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Waiting for 'Superman': movie review

Documentary 'Waiting for "Superman" ' takes a swipe at unions as the cause of America's failing high schools.

By Peter RainerFilm critic / October 2, 2010

Anthony (r.) with his classmates in the new movie "Waiting for 'Superman.' "

Paramount Pictures

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The crisis in America's public-school system, which among developed countries ranks 21st in science and 25th in math, is methodically laid out in Davis Guggenheim's "Waiting for 'Superman.'"

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The title comes from a recollection from one of the documentary's centerpiece talking heads, the educational reformer Geoffrey Canada, who grew up in the South Bronx and who says, "One of the saddest days of my life was when my mother told me Superman did not exist. She thought I was crying because it's like Santa Claus is not real. I was crying because no one was coming with enough power to save us." Canada founded and runs the successful Harlem Children's Zone, which is primarily dependent on private donations.

According to Guggenheim, who clearly intends this film to do for education reform what his "An Inconvenient Truth" attempted to do for climate change reform, the big problem is teachers unions, which make it almost impossible to fire a tenured teacher. The savior is the charter school system.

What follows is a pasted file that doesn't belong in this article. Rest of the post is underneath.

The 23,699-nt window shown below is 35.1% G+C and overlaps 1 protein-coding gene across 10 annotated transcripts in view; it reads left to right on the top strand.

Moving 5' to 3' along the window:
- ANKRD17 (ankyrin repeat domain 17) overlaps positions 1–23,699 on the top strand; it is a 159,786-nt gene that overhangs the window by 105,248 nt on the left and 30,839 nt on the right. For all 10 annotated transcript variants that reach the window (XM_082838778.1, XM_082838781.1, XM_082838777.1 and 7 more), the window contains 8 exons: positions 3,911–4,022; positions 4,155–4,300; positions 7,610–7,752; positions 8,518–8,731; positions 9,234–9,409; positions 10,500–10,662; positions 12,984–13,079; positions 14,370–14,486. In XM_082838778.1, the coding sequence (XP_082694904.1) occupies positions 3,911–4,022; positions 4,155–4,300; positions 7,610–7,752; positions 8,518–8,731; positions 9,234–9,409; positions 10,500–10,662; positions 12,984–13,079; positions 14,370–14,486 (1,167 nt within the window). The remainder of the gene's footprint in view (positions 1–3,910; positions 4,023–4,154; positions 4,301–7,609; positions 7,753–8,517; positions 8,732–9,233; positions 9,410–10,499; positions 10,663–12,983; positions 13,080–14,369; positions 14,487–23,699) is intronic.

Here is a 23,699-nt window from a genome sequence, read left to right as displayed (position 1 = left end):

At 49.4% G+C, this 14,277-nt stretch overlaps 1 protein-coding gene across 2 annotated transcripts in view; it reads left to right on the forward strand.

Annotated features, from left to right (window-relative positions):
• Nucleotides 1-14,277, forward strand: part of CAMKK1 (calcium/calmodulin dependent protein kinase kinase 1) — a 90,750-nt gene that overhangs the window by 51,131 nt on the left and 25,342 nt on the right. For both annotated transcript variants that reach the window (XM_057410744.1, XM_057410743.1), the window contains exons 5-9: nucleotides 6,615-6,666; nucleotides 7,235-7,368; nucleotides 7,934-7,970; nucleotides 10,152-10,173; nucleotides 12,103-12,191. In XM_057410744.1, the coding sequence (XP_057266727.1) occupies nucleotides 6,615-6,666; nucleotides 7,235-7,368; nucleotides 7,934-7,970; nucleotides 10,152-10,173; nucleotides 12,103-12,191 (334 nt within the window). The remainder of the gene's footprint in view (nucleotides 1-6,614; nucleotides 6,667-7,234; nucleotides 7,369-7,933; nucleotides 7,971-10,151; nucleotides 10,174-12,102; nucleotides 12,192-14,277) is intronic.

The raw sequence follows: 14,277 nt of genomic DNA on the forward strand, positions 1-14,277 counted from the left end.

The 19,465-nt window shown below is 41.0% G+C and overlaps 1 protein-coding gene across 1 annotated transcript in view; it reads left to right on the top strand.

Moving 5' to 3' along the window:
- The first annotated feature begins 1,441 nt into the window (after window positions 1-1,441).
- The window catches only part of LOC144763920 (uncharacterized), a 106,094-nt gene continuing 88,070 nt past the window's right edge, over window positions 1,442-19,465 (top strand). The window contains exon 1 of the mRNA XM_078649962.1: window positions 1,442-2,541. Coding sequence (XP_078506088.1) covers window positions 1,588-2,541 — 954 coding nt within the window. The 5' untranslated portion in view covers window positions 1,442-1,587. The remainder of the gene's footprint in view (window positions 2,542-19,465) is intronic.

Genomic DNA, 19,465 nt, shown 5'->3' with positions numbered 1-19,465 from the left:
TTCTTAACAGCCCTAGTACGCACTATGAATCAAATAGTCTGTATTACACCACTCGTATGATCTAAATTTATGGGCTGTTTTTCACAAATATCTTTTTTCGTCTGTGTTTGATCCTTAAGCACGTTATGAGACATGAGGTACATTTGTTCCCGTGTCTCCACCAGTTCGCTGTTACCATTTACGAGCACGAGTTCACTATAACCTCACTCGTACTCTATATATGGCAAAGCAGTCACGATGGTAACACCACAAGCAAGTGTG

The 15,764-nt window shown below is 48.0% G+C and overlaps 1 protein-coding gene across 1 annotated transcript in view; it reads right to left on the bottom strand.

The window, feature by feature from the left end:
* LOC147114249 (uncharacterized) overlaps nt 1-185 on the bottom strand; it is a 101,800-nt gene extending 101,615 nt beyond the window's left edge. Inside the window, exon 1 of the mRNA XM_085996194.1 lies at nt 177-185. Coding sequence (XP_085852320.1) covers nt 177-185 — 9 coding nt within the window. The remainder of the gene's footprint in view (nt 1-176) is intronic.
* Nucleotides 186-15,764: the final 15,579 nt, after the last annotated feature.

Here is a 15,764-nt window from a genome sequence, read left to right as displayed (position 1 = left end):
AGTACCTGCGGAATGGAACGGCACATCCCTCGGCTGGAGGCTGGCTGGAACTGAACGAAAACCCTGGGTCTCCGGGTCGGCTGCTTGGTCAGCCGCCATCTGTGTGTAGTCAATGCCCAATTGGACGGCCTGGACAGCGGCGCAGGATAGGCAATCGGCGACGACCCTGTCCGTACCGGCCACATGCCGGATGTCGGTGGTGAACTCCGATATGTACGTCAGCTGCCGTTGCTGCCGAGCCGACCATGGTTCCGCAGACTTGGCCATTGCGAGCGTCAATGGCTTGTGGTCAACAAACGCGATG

What Guggenheim doesn't delve into, aside from the welter of socioeconomic reasons that would help explain why we are in this mess in the first place, is the highly uneven scholastic record of charters. Nor is his take on tenure watertight. It can be argued that the real crisis in American public-school education originates in the relatively low pay offered its full-time teachers.

Instead of addressing the need for higher pay, and the ways to secure it, Guggenheim instead proposes eliminating one of the few incentives – tenure – that would attract even reasonably competent teachers in the first place. As is true of so many documentaries these days, Guggenheim frames his film around a competition, in this case a lottery in which five children whose lives we have followed await news of whether they have won admission to a charter school. The odds are against them – in one example, Francisco, a Bronx first-grader, is one of 792 applicants competing for 40 spots at the Harlem Success Academy.

Your heart goes out to all these kids, but Guggenheim's take on education stacks the deck against them even further by implying that only charters offer a ray of hope. Would that it were that simple. Grade: B- (Rated PG for thematic material, mild language, incidental smoking.)

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